I went back to the Inn and had a “hot” shower and put on some warm clothes before heading out for a delicious warm meal, of fish and delicious Banaue green beans, served in the town by a young lady who was a fantastic chef, putting a lot of time and love into personally preparing a generous meal for us, not use to having many tourists around she took great delight in the praise we gave her for her fine cooking.
The second day was a BIG hike through Batan. Firstly we had to get there. Two tall people squashed into a rattly trike, (home made passenger cart attached to the side of a motor bike) built for tiny people. This thing chugged up steep mountains littered with pot holes and mud slides, sunken stretched of concrete roads two meters wise at some points, to eventually arrive at Batan. A rice terrace much broader than the one visited previously with wider steps and sturdier well trodden and maintained paths that were easy to navigate through independently. The steps wound through the terraces and down a path that lead to Tappia waterfall. A 55m waterfall that didn’t look too harmless from the distance but with clothes off and swimmers on, after jumping in to refresh it was impossible to get close enough to the point the water thundered down on the speed and pressure of the water cascading into the lake created ripples and swells and sprayed water outwards, that even me being an experienced swimming, trained lifeguard and triathlete I couldn’t make it to the point beneath it. But it was fun trying.. and slightly exhausting.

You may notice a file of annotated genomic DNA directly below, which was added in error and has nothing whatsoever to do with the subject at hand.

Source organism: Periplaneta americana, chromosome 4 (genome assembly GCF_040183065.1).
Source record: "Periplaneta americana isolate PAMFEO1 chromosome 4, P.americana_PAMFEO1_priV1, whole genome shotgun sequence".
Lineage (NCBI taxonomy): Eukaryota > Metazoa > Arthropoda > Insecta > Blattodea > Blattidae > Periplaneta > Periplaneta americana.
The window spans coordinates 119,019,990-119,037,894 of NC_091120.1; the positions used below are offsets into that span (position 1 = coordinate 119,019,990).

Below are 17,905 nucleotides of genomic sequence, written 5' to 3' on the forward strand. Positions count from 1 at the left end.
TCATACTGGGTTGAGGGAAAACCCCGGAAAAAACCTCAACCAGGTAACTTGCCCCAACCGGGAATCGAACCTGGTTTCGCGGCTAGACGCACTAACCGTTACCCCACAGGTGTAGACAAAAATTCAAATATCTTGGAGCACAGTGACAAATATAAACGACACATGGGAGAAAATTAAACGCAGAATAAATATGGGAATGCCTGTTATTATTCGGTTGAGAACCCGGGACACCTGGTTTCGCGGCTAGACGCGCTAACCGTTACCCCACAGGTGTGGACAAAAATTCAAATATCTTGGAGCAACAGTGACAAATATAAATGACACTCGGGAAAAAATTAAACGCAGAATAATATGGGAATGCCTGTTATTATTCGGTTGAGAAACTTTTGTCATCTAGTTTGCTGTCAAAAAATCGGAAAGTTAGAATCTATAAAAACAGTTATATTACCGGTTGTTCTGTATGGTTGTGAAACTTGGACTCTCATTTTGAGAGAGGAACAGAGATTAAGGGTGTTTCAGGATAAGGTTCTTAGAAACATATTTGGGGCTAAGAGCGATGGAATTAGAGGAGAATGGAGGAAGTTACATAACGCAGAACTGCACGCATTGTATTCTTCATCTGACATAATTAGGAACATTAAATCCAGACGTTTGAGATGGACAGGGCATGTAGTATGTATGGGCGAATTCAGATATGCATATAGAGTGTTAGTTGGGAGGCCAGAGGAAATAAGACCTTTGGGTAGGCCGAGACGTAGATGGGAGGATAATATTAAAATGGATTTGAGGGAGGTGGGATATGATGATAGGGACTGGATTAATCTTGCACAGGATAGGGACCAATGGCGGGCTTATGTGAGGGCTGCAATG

Upon return up the mountains we stopped for lunch at a local spot on the terraces with a view. A local girl home from school on her lunch break helping her family business took our order practicing english. The meal was nice after a big hike, the paths were better, and there were more tourists than the previous day.. though not swarms of them.